About the Author: An acclaimed educator and education consultant, Mrs. Rifka Schonfeld has served the Jewish community for close to thirty years. She founded and directs the widely acclaimed educational program, SOS, servicing all grade levels in secular as well as Hebrew studies. A kriah and reading specialist, she has given dynamic workshops and has set up reading labs in many schools. In addition, she offers evaluations G.E.D. preparation,, social skills training and shidduch coaching, focusing on building self-esteem and self-awareness. She can be reached at 718-382-5437 or at rifkaschonfeld@verizon.net. Visit her on the web at rifkaschonfeldsos.com.


If you don't see your comment after publishing it, refresh the page.

Our comments section is intended for meaningful responses and debates in a civilized manner. We ask that you respect the fact that we are a religious Jewish website and avoid inappropriate language at all cost.

If you promote any foreign religions, gods or messiahs, lies about Israel, anti-Semitism, or advocate violence (except against terrorists), your permission to comment may be revoked.

No Responses to “Questions & Answers”

Comments are closed.

SocialTwist Tell-a-Friend

Current Top Story
Convicted murderer of Philadelphia police officer Daniel Faulkner, Mumia Ab-Jamal.
Convicted Cop-Killer Mumia Abu-Jamal is College Commencement Speaker
Latest Sections Stories
Mindy-092614-Choc-Roll

I should be pursuing plateaus of pure and holy, but I’m busy delving and developing palatable palates instead.

Schonfeld-logo1

Brown argues that this wholehearted living must extend into our parenting.

Twenties-092614-Abrams

If we truly honor the other participants in a conversation, we can support, empathize with, and even celebrate their feelings.

Twenties-092614-OU-Mission

I witnessed the true strength of Am Yisrael during those few days.

She writes intuitively, freely, and only afterwards understands the meaning of what she has written.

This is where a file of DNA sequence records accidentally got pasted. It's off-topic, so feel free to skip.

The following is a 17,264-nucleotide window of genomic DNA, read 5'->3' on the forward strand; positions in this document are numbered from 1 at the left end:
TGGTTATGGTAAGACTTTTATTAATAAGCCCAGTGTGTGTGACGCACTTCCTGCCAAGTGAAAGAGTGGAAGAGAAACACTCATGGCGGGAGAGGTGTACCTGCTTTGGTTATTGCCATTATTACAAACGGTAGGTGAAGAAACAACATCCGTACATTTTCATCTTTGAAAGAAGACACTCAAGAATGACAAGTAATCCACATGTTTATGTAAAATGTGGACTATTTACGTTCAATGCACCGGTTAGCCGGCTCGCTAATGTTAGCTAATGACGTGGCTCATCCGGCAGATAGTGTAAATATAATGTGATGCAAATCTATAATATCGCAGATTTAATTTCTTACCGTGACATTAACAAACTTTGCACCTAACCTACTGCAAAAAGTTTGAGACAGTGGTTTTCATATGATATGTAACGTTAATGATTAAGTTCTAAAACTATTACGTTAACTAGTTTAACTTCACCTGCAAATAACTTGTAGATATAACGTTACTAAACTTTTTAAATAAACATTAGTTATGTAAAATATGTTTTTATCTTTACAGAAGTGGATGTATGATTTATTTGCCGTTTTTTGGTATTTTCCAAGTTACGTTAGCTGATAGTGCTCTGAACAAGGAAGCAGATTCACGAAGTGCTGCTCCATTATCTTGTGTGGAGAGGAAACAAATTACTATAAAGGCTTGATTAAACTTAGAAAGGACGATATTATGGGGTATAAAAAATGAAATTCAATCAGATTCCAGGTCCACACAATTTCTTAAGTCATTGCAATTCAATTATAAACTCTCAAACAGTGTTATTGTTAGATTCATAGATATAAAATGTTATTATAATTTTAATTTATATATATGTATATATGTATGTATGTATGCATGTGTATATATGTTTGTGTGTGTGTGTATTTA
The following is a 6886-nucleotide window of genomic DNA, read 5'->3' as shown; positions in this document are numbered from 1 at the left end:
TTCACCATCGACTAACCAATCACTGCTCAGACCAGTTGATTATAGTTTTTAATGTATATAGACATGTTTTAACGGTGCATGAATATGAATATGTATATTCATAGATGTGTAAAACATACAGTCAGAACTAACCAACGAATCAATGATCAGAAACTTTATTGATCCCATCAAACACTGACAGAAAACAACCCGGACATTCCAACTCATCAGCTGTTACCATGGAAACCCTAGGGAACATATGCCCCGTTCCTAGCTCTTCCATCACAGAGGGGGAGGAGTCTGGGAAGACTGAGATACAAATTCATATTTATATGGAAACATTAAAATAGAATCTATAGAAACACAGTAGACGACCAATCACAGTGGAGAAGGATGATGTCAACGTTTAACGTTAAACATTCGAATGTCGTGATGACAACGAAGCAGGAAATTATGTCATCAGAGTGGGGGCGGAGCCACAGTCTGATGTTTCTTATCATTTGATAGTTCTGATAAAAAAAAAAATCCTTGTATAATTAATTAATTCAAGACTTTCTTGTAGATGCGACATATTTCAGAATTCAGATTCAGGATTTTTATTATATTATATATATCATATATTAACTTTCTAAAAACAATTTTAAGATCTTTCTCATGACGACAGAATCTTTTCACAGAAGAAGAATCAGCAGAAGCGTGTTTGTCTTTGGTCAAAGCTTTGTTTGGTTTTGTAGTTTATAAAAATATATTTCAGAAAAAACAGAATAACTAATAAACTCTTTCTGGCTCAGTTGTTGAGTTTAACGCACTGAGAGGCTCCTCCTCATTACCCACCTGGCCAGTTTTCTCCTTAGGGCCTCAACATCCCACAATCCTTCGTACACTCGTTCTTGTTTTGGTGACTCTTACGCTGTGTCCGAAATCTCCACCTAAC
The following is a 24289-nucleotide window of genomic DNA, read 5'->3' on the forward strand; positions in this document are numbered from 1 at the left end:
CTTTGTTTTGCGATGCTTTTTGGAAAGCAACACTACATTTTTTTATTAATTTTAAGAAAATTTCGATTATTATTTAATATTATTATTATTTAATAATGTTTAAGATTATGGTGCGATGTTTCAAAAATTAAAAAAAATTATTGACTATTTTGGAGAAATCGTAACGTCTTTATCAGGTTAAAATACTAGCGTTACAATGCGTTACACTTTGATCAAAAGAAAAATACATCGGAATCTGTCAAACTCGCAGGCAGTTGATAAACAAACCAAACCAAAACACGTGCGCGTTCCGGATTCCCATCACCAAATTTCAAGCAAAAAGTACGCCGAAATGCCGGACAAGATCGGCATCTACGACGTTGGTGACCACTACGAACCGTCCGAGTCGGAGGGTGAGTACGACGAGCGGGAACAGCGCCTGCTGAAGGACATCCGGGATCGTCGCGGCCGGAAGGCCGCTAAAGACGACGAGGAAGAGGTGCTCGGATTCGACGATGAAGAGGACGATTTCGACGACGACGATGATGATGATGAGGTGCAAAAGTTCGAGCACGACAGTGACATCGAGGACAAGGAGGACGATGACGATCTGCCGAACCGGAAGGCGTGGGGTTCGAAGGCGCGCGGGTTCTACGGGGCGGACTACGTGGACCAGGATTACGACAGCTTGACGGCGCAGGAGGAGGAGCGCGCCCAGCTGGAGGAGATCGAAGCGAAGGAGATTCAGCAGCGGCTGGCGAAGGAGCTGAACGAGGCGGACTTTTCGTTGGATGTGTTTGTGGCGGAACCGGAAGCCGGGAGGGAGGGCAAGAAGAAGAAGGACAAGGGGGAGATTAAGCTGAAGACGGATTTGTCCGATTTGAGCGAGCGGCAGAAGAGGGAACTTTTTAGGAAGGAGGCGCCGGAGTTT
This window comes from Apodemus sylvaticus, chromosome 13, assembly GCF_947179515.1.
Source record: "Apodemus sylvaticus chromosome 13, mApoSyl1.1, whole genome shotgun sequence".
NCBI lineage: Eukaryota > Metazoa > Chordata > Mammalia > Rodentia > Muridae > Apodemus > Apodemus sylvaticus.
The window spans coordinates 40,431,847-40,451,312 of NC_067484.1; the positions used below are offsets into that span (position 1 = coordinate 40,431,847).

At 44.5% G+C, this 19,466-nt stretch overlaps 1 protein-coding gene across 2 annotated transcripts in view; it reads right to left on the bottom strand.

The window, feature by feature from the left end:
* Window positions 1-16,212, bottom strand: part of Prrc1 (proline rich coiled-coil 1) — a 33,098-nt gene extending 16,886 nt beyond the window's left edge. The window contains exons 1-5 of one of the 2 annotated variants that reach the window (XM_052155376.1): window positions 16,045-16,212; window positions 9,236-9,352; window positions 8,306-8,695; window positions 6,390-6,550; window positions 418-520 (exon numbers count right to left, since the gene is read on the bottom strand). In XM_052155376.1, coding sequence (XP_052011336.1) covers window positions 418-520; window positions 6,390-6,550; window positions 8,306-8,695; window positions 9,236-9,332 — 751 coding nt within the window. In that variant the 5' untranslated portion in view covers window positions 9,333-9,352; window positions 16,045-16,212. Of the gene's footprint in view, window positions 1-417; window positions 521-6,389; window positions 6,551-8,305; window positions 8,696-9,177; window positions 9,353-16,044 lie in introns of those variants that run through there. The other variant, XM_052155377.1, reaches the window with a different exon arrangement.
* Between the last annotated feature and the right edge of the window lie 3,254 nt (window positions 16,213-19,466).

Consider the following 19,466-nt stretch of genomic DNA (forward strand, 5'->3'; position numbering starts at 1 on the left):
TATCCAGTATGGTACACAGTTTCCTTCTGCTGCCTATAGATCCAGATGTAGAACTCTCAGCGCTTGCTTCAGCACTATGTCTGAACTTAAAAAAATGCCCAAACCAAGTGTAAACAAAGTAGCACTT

“I knew it was a great idea, a win-win situation for everyone,” said Burstein.

Not knowing any better, I assumed that Molly and her mother must be voracious readers.

“I would really love my mother-in-law …if she weren’t my mother-in-law.”

For each weekly reading, Rabbi Grysman begins with a synopsis of the Torah portion, followed by a focus on a major issue.

It’s Rosh Hashanah. A new year. Time for a fresh start. Time for a new slate. Time for change.

Governor Rick Scott visited North Miami Beach/Aventura on the morning of Wednesday, September 17.

While the cost per student is higher than mainstream schools, Metzuyan Academy ESE is a priceless educational opportunity for children with special needs in South Florida.

Challah-pa-looza helped get the community ready and excited about the upcoming Jewish New Year.

Miami businessman and philanthropist Eli Nash had many in tears as he shared his story of the horrific abuse he suffered from age 8 to 11.

More Articles from Rifka Schonfeld
Schonfeld-logo1

Brown argues that this wholehearted living must extend into our parenting.

Schonfeld-logo1

This is an important one in raising a mentsch (and maybe even in marrying off a mentsch! listening skills are on the top of the list when I do shidduch coaching).

Children with dyslexia or dysgraphia frequently have problems in social relationships.

Some educators today believe that Attention Deficit Hyperactivity Disorder falls into an executive function category.

Because the children suffering from this disorder generally have wonderful verbal skills, the disability can go unrecognized for many years.

People definitely had stress one hundred and fifty years ago, but it was a different kind of stress.

Time outs increases compliance and positive behavior far more than other forms of discipline

Printed from: http://www.jewishpress.com/sections/family/parenting-our-children/questions-answers-2/2014/08/15/

Scan this QR code to visit this page online: